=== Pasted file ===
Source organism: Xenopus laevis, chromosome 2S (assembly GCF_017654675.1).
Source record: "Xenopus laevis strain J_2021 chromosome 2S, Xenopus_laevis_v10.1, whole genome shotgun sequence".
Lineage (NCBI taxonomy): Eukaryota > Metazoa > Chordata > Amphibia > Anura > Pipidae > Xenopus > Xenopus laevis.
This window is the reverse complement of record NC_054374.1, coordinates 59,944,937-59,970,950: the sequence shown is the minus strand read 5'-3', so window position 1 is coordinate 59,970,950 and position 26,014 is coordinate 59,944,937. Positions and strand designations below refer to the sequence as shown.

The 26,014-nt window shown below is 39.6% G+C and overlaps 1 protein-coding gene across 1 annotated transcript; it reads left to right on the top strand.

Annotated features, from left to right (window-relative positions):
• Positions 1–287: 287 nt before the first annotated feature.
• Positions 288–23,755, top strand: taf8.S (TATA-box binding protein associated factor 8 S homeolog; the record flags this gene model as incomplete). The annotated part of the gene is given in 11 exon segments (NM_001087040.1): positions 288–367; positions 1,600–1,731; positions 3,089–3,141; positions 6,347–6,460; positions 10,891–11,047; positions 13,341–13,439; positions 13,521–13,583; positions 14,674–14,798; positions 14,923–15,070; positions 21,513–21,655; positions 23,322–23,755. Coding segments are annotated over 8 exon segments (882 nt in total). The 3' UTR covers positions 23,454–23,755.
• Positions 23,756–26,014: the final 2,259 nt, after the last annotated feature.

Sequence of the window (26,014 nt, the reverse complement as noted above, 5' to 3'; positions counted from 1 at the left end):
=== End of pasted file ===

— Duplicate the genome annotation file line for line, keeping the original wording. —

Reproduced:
Source organism: Xenopus laevis, chromosome 2S (assembly GCF_017654675.1).
Source record: "Xenopus laevis strain J_2021 chromosome 2S, Xenopus_laevis_v10.1, whole genome shotgun sequence".
Lineage (NCBI taxonomy): Eukaryota > Metazoa > Chordata > Amphibia > Anura > Pipidae > Xenopus > Xenopus laevis.
This window is the reverse complement of record NC_054374.1, coordinates 59,944,937-59,970,950: the sequence shown is the minus strand read 5'-3', so window position 1 is coordinate 59,970,950 and position 26,014 is coordinate 59,944,937. Positions and strand designations below refer to the sequence as shown.

The 26,014-nt window shown below is 39.6% G+C and overlaps 1 protein-coding gene across 1 annotated transcript; it reads left to right on the top strand.

Annotated features, from left to right (window-relative positions):
• Positions 1–287: 287 nt before the first annotated feature.
• Positions 288–23,755, top strand: taf8.S (TATA-box binding protein associated factor 8 S homeolog; the record flags this gene model as incomplete). The annotated part of the gene is given in 11 exon segments (NM_001087040.1): positions 288–367; positions 1,600–1,731; positions 3,089–3,141; positions 6,347–6,460; positions 10,891–11,047; positions 13,341–13,439; positions 13,521–13,583; positions 14,674–14,798; positions 14,923–15,070; positions 21,513–21,655; positions 23,322–23,755. Coding segments are annotated over 8 exon segments (882 nt in total). The 3' UTR covers positions 23,454–23,755.
• Positions 23,756–26,014: the final 2,259 nt, after the last annotated feature.

Sequence of the window (26,014 nt, the reverse complement as noted above, 5' to 3'; positions counted from 1 at the left end):